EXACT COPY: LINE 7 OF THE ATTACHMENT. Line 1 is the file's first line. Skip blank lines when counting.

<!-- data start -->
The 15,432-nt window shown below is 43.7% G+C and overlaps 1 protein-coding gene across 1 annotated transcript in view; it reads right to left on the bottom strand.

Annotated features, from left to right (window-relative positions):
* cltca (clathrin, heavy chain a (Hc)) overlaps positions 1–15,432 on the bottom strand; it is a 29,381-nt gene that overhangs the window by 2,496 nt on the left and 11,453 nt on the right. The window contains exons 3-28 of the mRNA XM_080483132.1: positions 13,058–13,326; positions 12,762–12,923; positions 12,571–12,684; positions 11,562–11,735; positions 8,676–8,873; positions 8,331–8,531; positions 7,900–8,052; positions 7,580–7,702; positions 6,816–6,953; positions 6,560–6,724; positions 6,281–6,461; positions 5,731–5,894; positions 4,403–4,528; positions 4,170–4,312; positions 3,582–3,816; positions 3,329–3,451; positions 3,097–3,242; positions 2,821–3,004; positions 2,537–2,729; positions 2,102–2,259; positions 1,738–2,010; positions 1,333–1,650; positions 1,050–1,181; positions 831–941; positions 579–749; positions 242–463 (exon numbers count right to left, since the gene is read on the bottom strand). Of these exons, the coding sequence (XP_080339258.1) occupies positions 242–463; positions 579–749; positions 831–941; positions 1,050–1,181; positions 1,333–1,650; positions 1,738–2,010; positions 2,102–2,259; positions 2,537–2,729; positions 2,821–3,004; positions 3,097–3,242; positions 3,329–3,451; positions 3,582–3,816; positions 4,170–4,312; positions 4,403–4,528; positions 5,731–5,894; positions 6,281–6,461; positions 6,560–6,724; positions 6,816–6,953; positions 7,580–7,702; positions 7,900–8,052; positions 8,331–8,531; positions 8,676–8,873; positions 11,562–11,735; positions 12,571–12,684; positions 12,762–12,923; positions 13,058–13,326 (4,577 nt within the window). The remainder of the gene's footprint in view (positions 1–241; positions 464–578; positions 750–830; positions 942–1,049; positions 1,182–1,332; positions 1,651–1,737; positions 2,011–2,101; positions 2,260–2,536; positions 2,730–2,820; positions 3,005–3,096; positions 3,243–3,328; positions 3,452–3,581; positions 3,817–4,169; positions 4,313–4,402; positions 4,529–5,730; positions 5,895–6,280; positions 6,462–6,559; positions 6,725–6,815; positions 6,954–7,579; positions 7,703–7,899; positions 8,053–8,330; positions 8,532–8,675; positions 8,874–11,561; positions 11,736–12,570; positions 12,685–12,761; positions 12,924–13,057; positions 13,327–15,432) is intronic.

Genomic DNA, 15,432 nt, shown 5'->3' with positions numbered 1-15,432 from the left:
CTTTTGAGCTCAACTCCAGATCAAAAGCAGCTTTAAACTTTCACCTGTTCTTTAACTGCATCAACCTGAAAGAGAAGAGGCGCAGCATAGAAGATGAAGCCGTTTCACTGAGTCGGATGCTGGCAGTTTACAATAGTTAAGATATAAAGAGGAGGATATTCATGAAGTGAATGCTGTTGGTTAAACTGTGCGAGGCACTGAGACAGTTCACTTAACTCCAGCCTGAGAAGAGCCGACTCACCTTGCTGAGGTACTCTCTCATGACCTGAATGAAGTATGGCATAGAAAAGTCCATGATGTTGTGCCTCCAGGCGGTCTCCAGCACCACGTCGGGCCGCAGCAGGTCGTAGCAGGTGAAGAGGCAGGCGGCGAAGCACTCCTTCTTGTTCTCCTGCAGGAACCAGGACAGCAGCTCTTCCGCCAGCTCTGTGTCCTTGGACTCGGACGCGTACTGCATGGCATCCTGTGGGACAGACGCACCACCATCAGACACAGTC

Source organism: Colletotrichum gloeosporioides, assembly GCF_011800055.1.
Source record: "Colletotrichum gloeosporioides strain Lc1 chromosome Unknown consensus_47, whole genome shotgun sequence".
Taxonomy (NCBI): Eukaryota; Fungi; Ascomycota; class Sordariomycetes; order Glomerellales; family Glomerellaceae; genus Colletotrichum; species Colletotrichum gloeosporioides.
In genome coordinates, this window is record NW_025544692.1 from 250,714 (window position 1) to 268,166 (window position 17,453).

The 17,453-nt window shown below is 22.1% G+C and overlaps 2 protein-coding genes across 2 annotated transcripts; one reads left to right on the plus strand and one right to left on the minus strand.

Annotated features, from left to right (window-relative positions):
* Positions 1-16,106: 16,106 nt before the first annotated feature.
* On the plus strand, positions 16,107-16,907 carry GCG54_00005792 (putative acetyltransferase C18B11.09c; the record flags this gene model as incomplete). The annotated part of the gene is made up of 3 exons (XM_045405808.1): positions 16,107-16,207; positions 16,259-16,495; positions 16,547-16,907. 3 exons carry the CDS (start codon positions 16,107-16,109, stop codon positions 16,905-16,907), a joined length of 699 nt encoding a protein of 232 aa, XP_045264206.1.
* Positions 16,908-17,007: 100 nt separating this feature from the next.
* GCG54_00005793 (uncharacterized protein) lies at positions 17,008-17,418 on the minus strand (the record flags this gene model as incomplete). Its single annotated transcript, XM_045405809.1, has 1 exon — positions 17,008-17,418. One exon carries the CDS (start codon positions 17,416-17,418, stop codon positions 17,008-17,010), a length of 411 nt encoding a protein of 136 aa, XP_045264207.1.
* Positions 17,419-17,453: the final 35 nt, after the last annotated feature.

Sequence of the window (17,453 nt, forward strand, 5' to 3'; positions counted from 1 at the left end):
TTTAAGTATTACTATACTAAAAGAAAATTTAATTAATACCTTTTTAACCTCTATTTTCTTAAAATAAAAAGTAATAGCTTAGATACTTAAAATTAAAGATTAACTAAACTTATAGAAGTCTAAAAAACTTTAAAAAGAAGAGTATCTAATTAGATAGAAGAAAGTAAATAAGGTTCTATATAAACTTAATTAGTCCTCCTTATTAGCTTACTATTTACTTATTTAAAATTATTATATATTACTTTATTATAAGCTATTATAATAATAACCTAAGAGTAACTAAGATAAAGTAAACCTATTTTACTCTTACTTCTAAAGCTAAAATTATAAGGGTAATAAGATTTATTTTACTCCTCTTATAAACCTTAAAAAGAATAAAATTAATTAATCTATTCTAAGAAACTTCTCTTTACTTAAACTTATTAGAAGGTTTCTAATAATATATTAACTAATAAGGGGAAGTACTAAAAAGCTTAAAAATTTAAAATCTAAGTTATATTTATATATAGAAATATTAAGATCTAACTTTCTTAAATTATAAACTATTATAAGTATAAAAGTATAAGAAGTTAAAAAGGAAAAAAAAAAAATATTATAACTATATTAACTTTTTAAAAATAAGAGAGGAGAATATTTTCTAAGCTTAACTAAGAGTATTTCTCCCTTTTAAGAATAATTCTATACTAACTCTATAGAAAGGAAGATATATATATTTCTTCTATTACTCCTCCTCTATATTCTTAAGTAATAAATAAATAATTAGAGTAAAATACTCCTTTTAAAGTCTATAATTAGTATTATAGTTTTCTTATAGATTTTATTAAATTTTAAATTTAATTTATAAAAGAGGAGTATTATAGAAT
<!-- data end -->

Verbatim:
Source record: "Colletotrichum gloeosporioides strain Lc1 chromosome Unknown consensus_47, whole genome shotgun sequence".